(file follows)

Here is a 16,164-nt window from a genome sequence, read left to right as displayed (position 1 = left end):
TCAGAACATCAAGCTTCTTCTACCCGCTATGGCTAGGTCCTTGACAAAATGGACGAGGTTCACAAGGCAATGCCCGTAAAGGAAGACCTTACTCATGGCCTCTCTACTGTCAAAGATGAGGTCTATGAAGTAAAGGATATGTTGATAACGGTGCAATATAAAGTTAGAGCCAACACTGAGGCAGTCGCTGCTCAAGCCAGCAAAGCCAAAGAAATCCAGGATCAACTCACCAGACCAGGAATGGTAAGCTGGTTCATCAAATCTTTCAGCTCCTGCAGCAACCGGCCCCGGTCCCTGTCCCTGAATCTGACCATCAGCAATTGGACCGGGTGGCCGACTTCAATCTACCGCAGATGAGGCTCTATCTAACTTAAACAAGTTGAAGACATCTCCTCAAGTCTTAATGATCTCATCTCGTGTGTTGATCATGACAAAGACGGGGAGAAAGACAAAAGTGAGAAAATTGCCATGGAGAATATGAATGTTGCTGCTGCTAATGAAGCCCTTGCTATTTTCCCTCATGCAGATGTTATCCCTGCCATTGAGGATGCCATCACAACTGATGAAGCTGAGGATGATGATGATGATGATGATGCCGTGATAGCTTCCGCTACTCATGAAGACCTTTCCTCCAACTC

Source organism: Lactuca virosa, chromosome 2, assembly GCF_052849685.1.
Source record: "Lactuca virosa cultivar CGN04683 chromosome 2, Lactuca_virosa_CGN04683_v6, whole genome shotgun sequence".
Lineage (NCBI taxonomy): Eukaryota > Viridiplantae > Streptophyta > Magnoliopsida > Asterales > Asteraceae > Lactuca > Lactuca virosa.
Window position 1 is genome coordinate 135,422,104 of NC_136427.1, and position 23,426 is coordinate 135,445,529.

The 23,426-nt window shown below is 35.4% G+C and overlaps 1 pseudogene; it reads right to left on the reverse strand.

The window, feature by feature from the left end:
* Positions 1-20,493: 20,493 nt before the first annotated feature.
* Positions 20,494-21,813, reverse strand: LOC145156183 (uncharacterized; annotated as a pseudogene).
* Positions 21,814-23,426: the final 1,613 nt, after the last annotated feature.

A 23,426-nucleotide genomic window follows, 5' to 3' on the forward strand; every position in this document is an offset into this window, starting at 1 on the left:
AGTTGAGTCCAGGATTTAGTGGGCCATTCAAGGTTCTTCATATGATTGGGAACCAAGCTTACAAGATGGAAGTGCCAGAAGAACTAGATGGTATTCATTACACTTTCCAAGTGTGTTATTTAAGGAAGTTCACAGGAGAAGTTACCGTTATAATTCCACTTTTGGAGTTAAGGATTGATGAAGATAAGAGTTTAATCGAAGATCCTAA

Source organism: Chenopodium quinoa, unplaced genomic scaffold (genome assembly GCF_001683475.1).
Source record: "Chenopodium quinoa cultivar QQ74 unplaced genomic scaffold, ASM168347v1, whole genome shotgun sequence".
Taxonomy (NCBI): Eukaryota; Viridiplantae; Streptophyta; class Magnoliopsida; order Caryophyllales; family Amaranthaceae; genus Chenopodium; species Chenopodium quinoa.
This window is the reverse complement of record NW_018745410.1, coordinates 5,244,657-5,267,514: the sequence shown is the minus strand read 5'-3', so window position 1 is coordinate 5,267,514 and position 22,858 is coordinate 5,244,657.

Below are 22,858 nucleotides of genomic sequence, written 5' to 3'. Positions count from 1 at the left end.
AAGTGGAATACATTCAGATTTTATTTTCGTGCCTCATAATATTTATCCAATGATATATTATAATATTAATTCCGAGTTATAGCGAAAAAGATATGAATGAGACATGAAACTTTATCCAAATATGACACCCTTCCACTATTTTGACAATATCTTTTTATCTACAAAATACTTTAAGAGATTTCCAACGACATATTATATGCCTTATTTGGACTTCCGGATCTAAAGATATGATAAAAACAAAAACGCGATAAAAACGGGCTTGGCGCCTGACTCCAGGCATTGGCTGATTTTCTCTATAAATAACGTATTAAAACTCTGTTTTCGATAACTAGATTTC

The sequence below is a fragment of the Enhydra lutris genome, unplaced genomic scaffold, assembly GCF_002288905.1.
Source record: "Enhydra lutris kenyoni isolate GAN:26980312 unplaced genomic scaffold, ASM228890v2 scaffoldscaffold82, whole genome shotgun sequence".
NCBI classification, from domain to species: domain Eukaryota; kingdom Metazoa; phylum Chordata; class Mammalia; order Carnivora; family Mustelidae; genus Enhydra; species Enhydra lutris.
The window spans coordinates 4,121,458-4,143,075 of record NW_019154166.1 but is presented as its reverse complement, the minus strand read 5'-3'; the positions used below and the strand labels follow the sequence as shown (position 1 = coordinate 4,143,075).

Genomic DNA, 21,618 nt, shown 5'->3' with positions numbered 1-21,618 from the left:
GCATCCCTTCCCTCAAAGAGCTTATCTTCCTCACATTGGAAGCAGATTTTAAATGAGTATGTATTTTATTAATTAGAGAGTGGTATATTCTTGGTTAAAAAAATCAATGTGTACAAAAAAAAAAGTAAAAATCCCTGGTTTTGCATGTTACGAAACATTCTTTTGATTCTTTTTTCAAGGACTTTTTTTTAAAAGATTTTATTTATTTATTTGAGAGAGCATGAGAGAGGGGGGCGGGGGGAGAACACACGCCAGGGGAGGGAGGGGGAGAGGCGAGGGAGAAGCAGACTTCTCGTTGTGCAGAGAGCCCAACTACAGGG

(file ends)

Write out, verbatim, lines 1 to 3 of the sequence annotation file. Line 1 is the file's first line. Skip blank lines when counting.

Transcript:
Here is a 16,164-nt window from a genome sequence, read left to right as displayed (position 1 = left end):
TCAGAACATCAAGCTTCTTCTACCCGCTATGGCTAGGTCCTTGACAAAATGGACGAGGTTCACAAGGCAATGCCCGTAAAGGAAGACCTTACTCATGGCCTCTCTACTGTCAAAGATGAGGTCTATGAAGTAAAGGATATGTTGATAACGGTGCAATATAAAGTTAGAGCCAACACTGAGGCAGTCGCTGCTCAAGCCAGCAAAGCCAAAGAAATCCAGGATCAACTCACCAGACCAGGAATGGTAAGCTGGTTCATCAAATCTTTCAGCTCCTGCAGCAACCGGCCCCGGTCCCTGTCCCTGAATCTGACCATCAGCAATTGGACCGGGTGGCCGACTTCAATCTACCGCAGATGAGGCTCTATCTAACTTAAACAAGTTGAAGACATCTCCTCAAGTCTTAATGATCTCATCTCGTGTGTTGATCATGACAAAGACGGGGAGAAAGACAAAAGTGAGAAAATTGCCATGGAGAATATGAATGTTGCTGCTGCTAATGAAGCCCTTGCTATTTTCCCTCATGCAGATGTTATCCCTGCCATTGAGGATGCCATCACAACTGATGAAGCTGAGGATGATGATGATGATGATGATGCCGTGATAGCTTCCGCTACTCATGAAGACCTTTCCTCCAACTC

Source organism: Lactuca virosa, chromosome 2, assembly GCF_052849685.1.